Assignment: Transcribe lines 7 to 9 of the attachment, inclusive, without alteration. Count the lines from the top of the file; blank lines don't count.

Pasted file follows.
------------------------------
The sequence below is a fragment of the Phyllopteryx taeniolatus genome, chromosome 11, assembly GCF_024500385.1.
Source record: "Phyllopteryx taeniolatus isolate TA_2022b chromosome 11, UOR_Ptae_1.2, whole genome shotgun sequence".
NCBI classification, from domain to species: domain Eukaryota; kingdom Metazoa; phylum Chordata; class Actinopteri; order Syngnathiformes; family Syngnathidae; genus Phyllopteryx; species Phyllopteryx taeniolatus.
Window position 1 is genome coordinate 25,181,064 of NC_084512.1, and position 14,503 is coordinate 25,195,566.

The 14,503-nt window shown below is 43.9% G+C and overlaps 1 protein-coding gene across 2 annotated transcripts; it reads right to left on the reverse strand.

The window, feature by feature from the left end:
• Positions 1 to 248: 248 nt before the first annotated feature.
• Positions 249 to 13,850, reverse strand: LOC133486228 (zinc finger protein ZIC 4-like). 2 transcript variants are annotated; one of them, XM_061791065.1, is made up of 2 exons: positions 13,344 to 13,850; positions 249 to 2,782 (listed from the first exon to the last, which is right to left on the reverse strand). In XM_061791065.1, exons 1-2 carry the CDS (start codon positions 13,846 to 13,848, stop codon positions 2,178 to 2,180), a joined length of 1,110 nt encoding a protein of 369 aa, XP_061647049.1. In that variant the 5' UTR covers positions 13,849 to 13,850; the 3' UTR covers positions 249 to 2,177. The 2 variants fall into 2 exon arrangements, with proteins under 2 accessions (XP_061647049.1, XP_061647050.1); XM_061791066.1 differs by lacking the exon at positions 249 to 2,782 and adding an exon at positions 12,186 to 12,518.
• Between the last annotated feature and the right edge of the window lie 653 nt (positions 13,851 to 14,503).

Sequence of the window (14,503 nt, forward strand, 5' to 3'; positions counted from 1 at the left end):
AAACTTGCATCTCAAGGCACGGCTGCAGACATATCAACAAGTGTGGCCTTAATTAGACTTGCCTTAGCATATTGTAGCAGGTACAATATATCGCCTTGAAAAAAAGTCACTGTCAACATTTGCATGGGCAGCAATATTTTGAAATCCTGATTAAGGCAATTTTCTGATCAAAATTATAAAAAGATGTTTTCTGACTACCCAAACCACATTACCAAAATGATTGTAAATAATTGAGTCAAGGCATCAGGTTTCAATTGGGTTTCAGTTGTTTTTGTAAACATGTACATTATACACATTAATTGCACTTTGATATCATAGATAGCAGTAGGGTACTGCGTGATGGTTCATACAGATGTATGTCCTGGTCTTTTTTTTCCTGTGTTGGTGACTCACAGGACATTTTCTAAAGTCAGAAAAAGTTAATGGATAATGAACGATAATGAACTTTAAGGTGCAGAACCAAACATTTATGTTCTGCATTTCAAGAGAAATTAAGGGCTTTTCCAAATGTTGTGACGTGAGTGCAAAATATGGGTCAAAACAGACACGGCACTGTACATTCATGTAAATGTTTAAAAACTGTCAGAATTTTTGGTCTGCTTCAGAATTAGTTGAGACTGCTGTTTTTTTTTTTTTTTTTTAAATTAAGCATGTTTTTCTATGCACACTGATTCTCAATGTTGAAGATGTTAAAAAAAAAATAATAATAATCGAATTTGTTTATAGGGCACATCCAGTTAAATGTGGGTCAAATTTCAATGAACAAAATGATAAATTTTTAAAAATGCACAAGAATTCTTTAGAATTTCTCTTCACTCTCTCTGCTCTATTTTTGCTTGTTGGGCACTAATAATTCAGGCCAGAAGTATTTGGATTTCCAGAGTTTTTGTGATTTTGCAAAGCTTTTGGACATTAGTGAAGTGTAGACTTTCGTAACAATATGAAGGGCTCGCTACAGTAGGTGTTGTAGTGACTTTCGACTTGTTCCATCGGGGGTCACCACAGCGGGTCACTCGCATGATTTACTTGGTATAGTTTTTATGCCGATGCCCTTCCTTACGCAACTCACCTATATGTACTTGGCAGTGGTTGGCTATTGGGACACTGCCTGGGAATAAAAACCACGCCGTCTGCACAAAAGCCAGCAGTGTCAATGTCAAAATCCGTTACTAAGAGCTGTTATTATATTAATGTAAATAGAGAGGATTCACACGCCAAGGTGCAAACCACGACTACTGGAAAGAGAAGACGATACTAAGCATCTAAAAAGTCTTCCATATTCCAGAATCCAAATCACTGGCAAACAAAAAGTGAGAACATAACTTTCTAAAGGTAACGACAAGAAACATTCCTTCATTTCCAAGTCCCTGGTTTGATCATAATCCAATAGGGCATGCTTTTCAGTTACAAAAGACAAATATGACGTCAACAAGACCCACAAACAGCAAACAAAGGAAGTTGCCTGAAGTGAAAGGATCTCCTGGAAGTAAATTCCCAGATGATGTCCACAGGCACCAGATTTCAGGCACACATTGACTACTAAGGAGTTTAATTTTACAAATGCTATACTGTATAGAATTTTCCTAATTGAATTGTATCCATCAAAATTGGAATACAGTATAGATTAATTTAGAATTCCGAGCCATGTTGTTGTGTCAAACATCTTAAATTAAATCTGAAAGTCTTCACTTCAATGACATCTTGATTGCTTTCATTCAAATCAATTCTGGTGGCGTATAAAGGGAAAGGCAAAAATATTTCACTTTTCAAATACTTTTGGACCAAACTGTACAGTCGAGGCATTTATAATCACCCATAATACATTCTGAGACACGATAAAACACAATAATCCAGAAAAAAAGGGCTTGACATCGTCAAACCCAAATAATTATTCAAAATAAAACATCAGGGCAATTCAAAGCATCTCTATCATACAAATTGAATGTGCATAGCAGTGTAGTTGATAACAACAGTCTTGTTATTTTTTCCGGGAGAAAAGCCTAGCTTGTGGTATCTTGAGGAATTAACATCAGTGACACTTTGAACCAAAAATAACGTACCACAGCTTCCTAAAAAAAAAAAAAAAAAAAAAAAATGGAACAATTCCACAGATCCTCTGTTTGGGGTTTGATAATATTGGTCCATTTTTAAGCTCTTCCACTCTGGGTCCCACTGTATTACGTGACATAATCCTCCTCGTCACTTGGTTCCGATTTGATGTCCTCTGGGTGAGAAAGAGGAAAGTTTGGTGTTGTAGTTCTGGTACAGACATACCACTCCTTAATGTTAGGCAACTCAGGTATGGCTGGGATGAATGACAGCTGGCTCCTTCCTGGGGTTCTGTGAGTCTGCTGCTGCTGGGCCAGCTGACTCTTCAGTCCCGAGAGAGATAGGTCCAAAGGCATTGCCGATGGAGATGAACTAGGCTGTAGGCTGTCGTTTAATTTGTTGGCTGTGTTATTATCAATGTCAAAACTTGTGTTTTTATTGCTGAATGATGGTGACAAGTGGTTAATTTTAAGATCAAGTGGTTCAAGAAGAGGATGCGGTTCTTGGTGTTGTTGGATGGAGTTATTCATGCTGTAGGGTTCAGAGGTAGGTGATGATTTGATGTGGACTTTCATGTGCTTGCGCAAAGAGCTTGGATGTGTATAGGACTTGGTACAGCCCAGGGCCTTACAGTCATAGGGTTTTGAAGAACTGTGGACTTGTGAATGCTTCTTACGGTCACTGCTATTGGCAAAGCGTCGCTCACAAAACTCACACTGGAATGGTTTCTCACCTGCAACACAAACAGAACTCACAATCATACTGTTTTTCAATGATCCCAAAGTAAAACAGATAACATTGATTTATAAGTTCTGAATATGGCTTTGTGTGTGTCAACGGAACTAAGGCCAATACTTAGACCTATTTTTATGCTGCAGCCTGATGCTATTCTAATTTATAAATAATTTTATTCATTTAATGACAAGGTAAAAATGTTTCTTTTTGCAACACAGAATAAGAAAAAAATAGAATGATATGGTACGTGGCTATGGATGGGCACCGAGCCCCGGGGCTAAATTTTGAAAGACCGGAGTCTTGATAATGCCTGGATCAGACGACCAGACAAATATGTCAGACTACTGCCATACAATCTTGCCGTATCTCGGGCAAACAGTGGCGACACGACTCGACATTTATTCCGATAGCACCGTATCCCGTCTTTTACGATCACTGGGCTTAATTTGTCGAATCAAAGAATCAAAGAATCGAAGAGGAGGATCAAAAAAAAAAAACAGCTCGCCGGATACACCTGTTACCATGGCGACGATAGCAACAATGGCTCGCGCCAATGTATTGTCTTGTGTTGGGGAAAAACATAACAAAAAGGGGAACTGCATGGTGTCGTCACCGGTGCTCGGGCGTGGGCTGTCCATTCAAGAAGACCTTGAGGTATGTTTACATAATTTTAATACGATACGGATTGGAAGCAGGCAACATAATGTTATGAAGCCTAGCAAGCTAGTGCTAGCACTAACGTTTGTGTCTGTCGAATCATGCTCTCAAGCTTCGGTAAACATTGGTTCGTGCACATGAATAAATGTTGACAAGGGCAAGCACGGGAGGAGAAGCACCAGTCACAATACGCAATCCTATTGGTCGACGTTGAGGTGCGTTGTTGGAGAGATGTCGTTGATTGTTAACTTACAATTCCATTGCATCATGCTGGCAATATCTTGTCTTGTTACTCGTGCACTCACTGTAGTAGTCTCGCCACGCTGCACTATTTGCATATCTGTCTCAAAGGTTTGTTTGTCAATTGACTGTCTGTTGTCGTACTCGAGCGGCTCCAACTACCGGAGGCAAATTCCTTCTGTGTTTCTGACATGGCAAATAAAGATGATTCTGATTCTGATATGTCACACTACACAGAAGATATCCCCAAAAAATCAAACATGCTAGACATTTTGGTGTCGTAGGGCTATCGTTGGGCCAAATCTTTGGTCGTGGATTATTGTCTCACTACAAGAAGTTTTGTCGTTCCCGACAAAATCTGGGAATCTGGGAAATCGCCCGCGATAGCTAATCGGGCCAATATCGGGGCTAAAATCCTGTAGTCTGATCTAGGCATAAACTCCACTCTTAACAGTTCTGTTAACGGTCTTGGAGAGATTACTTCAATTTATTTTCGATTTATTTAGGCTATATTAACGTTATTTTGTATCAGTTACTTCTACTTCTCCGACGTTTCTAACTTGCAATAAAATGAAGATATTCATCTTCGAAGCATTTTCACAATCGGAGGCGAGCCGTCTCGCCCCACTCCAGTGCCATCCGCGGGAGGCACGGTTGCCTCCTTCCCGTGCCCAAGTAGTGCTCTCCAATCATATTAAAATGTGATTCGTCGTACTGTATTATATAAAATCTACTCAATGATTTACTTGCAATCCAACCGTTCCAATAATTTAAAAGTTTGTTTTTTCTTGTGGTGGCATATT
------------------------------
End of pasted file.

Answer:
• Positions 1 to 248: 248 nt before the first annotated feature.
• Positions 249 to 13,850, reverse strand: LOC133486228 (zinc finger protein ZIC 4-like). 2 transcript variants are annotated; one of them, XM_061791065.1, is made up of 2 exons: positions 13,344 to 13,850; positions 249 to 2,782 (listed from the first exon to the last, which is right to left on the reverse strand). In XM_061791065.1, exons 1-2 carry the CDS (start codon positions 13,846 to 13,848, stop codon positions 2,178 to 2,180), a joined length of 1,110 nt encoding a protein of 369 aa, XP_061647049.1. In that variant the 5' UTR covers positions 13,849 to 13,850; the 3' UTR covers positions 249 to 2,177. The 2 variants fall into 2 exon arrangements, with proteins under 2 accessions (XP_061647049.1, XP_061647050.1); XM_061791066.1 differs by lacking the exon at positions 249 to 2,782 and adding an exon at positions 12,186 to 12,518.
• Between the last annotated feature and the right edge of the window lie 653 nt (positions 13,851 to 14,503).